In this landmark, Pulitzer Prize–winning account, renowned historian Barbara W. Tuchman re-creates the first month of World War I: thirty days in the summer of 1914 that determined the course of the conflict, the century, and ultimately our present world. Beginning with the funeral of Edward VII, Tuchman traces each step that led to the inevitable clash. And inevitable it was, with all sides plotting their war for a generation. Dizzyingly comprehensive and spectacularly portrayed with her famous talent for evoking the characters of the war’s key players, Tuchman’s magnum opus is a classic for the ages.
Praise for The Guns of August
“A brilliant piece of military history which proves up to the hilt the force of Winston Churchill’s statement that the first month of World War I was ‘a drama never surpassed.’”—Newsweek
“More dramatic than fiction . . . a magnificent narrative—beautifully organized, elegantly phrased, skillfully paced and sustained.”—Chicago Tribune
“A fine demonstration that with sufficient art rather specialized history can be raised to the level of literature.”—The New York Times
“[The Guns of August] has a vitality that transcends its narrative virtues, which are considerable, and its feel for characterizations, which is excellent.”—The Wall Street Journal
From the Trade Paperback edition.
Here is a scrupulously documented account—much of which is based on unprecedented access to previously undisclosed documents—of the agency’s tireless hunt for intelligence on enemies and allies alike. Body of secrets is a riveting analysis of this most clandestine of agencies, a major work of history and investigative journalism.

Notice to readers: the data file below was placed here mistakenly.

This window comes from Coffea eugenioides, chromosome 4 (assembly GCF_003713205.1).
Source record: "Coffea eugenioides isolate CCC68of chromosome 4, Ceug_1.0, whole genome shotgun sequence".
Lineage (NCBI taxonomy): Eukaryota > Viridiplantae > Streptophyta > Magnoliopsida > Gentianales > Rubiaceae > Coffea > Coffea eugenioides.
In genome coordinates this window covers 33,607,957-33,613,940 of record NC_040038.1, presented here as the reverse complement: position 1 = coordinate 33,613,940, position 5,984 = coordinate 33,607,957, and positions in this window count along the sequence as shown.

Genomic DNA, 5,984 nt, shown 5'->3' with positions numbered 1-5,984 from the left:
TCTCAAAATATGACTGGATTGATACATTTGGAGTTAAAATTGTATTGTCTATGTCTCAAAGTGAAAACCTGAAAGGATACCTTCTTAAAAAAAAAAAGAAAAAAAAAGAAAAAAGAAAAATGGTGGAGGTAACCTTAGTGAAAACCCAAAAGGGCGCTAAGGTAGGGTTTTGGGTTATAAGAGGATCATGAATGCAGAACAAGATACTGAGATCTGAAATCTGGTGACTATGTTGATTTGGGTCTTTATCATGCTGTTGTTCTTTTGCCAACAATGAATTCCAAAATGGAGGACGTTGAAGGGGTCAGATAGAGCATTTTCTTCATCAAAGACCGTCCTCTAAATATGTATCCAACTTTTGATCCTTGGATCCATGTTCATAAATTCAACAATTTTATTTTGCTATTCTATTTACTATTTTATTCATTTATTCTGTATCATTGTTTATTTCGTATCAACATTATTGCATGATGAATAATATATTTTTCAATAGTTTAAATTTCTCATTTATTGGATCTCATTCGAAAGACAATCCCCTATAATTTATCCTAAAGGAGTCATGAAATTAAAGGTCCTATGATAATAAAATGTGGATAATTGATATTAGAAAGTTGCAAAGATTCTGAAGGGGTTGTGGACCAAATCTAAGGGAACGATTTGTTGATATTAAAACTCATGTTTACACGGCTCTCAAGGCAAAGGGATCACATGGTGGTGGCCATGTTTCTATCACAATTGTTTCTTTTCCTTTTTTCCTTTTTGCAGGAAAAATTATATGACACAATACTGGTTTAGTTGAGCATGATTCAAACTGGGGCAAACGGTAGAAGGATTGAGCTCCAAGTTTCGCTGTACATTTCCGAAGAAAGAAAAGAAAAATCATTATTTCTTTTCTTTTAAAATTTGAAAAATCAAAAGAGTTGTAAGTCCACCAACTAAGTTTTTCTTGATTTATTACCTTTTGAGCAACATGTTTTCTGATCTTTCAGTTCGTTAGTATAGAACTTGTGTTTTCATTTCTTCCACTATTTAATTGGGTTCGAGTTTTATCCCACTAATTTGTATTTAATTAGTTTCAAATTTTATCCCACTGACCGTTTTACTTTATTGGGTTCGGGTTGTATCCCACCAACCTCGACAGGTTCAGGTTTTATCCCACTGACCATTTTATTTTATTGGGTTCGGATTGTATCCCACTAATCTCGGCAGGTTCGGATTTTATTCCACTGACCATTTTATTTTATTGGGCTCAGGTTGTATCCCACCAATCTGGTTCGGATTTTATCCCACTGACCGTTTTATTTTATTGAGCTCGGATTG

A New York Times Notable Book
Americans are in denial when it comes to facing up to how vulnerable our nation is to disaster, be it terrorist attack or act of God. We have learned little from the cataclysms of September 11 and Hurricane Katrina. When it comes to catastrophe, America is living on borrowed time–and squandering it. In this new book, leading security expert Stephen Flynn issues a call to action, demanding that we wake up and prepare immediately for a safer future.
The truth is acts of terror cannot always be prevented, and nature continues to show its fury in frighteningly unpredictable ways. Resiliency, argues Flynn, must now become our national motto. With chilling frankness and clarity, Flynn paints an all too real scenario of the threats we face within our own borders. A terrorist attack on a tanker carrying liquefied natural gas into Boston Harbor could kill thousands and leave millions more of New Englanders without power or heat. The destruction of a ship with a cargo of oil in Long Beach, California, could bring the West Coast economy to its knees and endanger the surrounding population. But even these all-too-plausible terrorist scenarios pale in comparison to the potential destruction wrought by a major earthquake or hurricane.